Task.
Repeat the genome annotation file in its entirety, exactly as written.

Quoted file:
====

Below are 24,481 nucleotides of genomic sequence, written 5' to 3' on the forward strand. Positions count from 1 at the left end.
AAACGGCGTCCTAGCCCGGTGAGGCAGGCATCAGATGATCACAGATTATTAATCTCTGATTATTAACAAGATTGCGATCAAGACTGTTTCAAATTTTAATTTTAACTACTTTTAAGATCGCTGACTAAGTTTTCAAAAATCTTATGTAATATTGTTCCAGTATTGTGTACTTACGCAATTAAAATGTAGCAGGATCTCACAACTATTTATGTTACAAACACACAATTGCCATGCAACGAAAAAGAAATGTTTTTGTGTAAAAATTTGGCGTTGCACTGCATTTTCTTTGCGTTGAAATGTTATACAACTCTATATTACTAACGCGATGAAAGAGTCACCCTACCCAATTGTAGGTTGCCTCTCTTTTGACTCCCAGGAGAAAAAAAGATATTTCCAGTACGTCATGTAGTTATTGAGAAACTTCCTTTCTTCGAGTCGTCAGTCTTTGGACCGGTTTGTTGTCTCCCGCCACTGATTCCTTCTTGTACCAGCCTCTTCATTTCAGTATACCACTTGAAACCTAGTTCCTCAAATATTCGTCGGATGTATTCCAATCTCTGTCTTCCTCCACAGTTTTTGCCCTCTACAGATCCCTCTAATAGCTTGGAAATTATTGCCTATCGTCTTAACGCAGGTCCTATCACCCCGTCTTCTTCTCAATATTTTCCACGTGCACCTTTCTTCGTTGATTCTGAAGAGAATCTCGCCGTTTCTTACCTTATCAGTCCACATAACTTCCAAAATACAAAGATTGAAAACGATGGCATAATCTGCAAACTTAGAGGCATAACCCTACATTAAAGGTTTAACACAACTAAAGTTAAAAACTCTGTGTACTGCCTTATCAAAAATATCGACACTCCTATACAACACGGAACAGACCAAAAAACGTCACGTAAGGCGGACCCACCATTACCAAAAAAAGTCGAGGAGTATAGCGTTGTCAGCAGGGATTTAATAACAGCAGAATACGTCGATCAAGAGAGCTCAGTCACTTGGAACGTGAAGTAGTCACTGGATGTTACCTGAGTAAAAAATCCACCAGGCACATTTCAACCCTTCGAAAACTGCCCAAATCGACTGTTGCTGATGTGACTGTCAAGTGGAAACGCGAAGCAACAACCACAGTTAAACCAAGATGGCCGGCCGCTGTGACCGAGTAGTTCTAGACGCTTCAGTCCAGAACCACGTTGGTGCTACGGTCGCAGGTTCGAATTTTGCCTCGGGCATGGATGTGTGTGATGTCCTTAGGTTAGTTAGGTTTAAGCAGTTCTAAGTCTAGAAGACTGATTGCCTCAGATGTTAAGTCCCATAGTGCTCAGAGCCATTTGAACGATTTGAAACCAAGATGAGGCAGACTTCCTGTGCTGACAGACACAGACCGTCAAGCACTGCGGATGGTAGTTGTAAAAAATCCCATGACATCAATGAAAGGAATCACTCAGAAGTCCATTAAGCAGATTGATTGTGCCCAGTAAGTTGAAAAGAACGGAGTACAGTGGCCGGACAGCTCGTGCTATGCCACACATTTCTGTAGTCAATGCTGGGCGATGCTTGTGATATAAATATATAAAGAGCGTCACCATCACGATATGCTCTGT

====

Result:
Below are 24,481 nucleotides of genomic sequence, written 5' to 3' on the forward strand. Positions count from 1 at the left end.
AAACGGCGTCCTAGCCCGGTGAGGCAGGCATCAGATGATCACAGATTATTAATCTCTGATTATTAACAAGATTGCGATCAAGACTGTTTCAAATTTTAATTTTAACTACTTTTAAGATCGCTGACTAAGTTTTCAAAAATCTTATGTAATATTGTTCCAGTATTGTGTACTTACGCAATTAAAATGTAGCAGGATCTCACAACTATTTATGTTACAAACACACAATTGCCATGCAACGAAAAAGAAATGTTTTTGTGTAAAAATTTGGCGTTGCACTGCATTTTCTTTGCGTTGAAATGTTATACAACTCTATATTACTAACGCGATGAAAGAGTCACCCTACCCAATTGTAGGTTGCCTCTCTTTTGACTCCCAGGAGAAAAAAAGATATTTCCAGTACGTCATGTAGTTATTGAGAAACTTCCTTTCTTCGAGTCGTCAGTCTTTGGACCGGTTTGTTGTCTCCCGCCACTGATTCCTTCTTGTACCAGCCTCTTCATTTCAGTATACCACTTGAAACCTAGTTCCTCAAATATTCGTCGGATGTATTCCAATCTCTGTCTTCCTCCACAGTTTTTGCCCTCTACAGATCCCTCTAATAGCTTGGAAATTATTGCCTATCGTCTTAACGCAGGTCCTATCACCCCGTCTTCTTCTCAATATTTTCCACGTGCACCTTTCTTCGTTGATTCTGAAGAGAATCTCGCCGTTTCTTACCTTATCAGTCCACATAACTTCCAAAATACAAAGATTGAAAACGATGGCATAATCTGCAAACTTAGAGGCATAACCCTACATTAAAGGTTTAACACAACTAAAGTTAAAAACTCTGTGTACTGCCTTATCAAAAATATCGACACTCCTATACAACACGGAACAGACCAAAAAACGTCACGTAAGGCGGACCCACCATTACCAAAAAAAGTCGAGGAGTATAGCGTTGTCAGCAGGGATTTAATAACAGCAGAATACGTCGATCAAGAGAGCTCAGTCACTTGGAACGTGAAGTAGTCACTGGATGTTACCTGAGTAAAAAATCCACCAGGCACATTTCAACCCTTCGAAAACTGCCCAAATCGACTGTTGCTGATGTGACTGTCAAGTGGAAACGCGAAGCAACAACCACAGTTAAACCAAGATGGCCGGCCGCTGTGACCGAGTAGTTCTAGACGCTTCAGTCCAGAACCACGTTGGTGCTACGGTCGCAGGTTCGAATTTTGCCTCGGGCATGGATGTGTGTGATGTCCTTAGGTTAGTTAGGTTTAAGCAGTTCTAAGTCTAGAAGACTGATTGCCTCAGATGTTAAGTCCCATAGTGCTCAGAGCCATTTGAACGATTTGAAACCAAGATGAGGCAGACTTCCTGTGCTGACAGACACAGACCGTCAAGCACTGCGGATGGTAGTTGTAAAAAATCCCATGACATCAATGAAAGGAATCACTCAGAAGTCCATTAAGCAGATTGATTGTGCCCAGTAAGTTGAAAAGAACGGAGTACAGTGGCCGGACAGCTCGTGCTATGCCACACATTTCTGTAGTCAATGCTGGGCGATGCTTGTGATATAAATATATAAAGAGCGTCACCATCACGATATGCTCTGT